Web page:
“Black Tuesday” Leads to Gold Spike: Here’s What’s Next

Matthew Carr By Matthew Carr
Emerging Trends Strategist, The Oxford Club

Metals

On January 16, bitcoin and a wide range of cryptocurrencies were annihilated. Losses of 40% or more were seen across the board.

The day has been dubbed “Black Tuesday” by crypto traders… even though the most hardcore of them are standing by the strategy of continuing to hold.

The crypto market has since recovered from its lows. But the price of bitcoin is still down more than 39.9% year to date as I write this…

Now, I will say this… based on what we saw in January, the strategy to hold does have some merit.

From January 5, 2017, to January 12, 2017, bitcoin fell from a peak of $1,191.10 to a low of $755.76. That was a drop of 36.5%.

From a peak on January 8, 2016, to a low on January 16, 2016, bitcoin tumbled 23%.

And in 2015, bitcoin collapsed 46.5% from a high on January 1 to a low on January 14.

We also saw a similar decline of 23.6% in January 2014.

So there is a trend in place: Bitcoin collapses to start the year before finding a bottom around the middle of the month…

And sometimes it regains momentum to finish out the year.

At the moment, bitcoin is down more than 47% from its $20,000 peak on December 17, 2017.

What we know about bitcoin investors is that they’re overwhelmingly male – 71%. On top of that, the majority – 58% – are between the ages of 18 and 34.

It’s a demographic that tends to feel invulnerable. This is their religion.

With that in mind, we also know that when bitcoin crashes, it causes a spike in gold demand…

I’m guessing it comes from the 42% of bitcoin investors over age 35 who’ve lived through their share of market collapses. Not just the dot-com and the financial crisis. But localized collapses like rare earths, gold, crude and the great commodities bust, emerging markets, graphene, the retail apocalypse, and on and on and on…

On January 16 – as cryptos tumbled – Europe’s largest precious metal and bar outlet, Sharps Pixley, saw gold coin sales increase fivefold.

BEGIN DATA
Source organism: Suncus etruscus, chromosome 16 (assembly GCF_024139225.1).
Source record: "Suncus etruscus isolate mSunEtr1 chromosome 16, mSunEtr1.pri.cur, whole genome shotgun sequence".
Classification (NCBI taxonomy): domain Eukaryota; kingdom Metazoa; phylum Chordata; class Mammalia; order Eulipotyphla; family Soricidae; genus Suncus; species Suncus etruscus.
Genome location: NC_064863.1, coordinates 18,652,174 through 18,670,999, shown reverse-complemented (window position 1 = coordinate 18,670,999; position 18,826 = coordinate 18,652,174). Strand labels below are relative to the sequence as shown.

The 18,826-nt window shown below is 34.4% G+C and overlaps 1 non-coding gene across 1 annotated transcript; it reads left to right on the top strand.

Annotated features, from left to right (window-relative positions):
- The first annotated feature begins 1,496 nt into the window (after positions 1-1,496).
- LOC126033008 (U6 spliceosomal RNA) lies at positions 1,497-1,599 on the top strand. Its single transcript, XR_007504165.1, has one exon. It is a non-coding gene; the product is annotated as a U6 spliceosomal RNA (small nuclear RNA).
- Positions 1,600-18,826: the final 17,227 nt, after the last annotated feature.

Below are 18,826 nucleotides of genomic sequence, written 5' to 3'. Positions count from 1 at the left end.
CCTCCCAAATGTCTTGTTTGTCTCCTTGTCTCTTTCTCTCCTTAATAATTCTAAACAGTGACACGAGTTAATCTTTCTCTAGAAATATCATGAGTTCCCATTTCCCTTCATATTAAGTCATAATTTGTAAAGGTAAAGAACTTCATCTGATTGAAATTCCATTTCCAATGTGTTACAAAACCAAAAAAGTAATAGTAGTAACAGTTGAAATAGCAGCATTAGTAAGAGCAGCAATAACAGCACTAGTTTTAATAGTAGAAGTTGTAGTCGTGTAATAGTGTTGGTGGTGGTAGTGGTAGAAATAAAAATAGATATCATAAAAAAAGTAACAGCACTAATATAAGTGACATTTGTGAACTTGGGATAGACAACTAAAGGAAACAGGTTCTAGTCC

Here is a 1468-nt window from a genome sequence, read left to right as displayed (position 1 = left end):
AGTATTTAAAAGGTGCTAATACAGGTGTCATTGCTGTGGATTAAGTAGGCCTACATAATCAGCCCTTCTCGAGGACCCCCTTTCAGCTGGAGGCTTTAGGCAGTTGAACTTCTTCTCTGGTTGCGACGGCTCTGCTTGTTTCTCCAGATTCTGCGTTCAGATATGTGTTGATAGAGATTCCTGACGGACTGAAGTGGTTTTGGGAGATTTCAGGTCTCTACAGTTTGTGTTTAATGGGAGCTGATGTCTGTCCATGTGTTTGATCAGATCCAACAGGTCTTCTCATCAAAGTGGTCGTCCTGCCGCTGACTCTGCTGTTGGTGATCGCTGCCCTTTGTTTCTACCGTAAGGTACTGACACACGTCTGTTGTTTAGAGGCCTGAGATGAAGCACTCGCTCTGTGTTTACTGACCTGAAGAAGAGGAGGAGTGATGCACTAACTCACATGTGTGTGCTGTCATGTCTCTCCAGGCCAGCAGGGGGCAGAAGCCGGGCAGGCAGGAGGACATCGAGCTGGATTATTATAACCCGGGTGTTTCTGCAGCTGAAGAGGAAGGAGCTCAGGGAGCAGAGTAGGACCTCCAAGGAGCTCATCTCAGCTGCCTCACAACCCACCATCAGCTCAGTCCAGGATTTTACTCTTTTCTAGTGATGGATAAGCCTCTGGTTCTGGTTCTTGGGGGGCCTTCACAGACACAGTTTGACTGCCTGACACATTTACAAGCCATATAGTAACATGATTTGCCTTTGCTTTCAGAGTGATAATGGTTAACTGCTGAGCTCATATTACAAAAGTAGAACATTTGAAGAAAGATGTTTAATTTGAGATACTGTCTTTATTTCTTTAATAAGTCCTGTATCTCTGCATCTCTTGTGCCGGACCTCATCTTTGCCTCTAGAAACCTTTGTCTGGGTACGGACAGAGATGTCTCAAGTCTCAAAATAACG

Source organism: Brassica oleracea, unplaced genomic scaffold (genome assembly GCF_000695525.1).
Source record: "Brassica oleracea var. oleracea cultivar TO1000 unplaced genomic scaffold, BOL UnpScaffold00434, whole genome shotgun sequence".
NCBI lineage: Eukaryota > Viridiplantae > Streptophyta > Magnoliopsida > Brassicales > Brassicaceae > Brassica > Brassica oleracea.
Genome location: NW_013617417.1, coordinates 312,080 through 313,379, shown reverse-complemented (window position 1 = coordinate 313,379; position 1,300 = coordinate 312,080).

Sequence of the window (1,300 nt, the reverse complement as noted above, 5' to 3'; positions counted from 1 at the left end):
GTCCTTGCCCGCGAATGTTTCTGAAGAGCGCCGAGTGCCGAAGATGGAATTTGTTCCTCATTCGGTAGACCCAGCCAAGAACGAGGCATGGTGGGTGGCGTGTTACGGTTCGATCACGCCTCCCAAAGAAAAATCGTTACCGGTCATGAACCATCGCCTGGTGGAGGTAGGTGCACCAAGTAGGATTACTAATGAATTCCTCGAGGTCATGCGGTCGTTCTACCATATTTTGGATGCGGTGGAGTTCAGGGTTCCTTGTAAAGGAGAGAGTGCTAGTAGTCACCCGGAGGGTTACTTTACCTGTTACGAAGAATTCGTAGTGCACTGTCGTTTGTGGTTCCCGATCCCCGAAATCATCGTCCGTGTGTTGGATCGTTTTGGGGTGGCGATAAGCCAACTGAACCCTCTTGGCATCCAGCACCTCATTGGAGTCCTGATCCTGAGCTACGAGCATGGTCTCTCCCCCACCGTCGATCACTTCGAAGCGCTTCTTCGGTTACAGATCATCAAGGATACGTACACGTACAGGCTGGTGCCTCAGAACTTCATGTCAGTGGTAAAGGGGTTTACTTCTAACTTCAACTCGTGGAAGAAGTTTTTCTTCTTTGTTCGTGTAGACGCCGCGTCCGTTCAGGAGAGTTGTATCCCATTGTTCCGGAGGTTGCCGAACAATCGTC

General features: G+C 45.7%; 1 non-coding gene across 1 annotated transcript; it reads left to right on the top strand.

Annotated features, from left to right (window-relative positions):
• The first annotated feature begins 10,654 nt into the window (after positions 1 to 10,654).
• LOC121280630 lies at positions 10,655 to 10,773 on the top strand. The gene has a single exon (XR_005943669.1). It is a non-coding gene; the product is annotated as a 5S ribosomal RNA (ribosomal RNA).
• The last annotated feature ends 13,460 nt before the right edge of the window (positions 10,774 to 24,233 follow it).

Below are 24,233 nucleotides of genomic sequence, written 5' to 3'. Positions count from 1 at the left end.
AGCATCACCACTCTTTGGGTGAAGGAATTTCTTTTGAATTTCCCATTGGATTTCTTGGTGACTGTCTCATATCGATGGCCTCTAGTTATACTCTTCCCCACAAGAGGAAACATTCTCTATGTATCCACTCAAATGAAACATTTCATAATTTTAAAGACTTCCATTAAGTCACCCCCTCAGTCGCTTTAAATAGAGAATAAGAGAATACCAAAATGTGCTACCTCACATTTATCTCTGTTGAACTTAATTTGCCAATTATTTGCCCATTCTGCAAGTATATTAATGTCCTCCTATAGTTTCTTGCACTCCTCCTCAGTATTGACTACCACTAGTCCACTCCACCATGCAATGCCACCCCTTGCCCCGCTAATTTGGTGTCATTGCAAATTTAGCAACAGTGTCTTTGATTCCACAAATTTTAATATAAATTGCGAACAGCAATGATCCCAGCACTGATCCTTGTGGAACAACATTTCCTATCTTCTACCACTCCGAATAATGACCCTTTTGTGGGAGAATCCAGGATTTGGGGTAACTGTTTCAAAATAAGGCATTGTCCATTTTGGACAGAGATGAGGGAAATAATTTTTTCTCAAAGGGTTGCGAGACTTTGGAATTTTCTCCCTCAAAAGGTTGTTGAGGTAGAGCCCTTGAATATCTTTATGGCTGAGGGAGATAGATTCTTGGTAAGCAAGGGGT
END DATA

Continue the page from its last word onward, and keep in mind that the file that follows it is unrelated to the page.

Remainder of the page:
Ireland’s GoldCore experienced the same thing. It said that its investors have been cashing out of cryptos and buying physical gold for the last three months.

As bitcoin and cryptocurrencies crashed, gold prices moved to a multimonth high…

Now, the SPDR Gold Shares ETF (NYSE: GLD) has risen more than 5% in the past three months. And it’s up 8.6% from its December 12 open.

In 2017, gold had a solid year, increasing 13%. But no one really paid attention to the precious metal’s move, as bitcoin shot up thirteenfold.

The main investment thesis in bitcoin and other cryptos is to hold.

That’ll work… until it doesn’t.

As I mentioned before, bitcoin often stumbles to start the year… and regains momentum to finish out the year.

In 2015, the cryptocurrency increased 90.1%…

In 2016, its price shot up 154.8%…

And in 2017, bitcoin gained a staggering 1,368.9%…

It’s been three years of increasingly larger returns.

The last negative annual return for bitcoin was in 2014, when it tumbled more than 60% after having gained 754.5% from April to the end of November in 2013.

Bitcoin and gold now seemed to be intertwined. And that provides an opportunity.

Gold is one of my assets to watch in 2018.

Demand from China is on the rebound after 10 consecutive quarters of decline. And I think we could see a return in India’s jewelry demand. Plus, if bitcoin continues to struggle in 2018, I expect to see more of that older demographic money slide further into gold… especially if there’s volatility in the equity markets.

As far as the diehard followers go, even another “Black Tuesday” probably won’t shake them to their core…

The rest will take their winnings and park them in a more stable investment – one that has a 7,000-year history. They’ll wait for the next entry point to jump back into crypto.

Good investing,

Matthew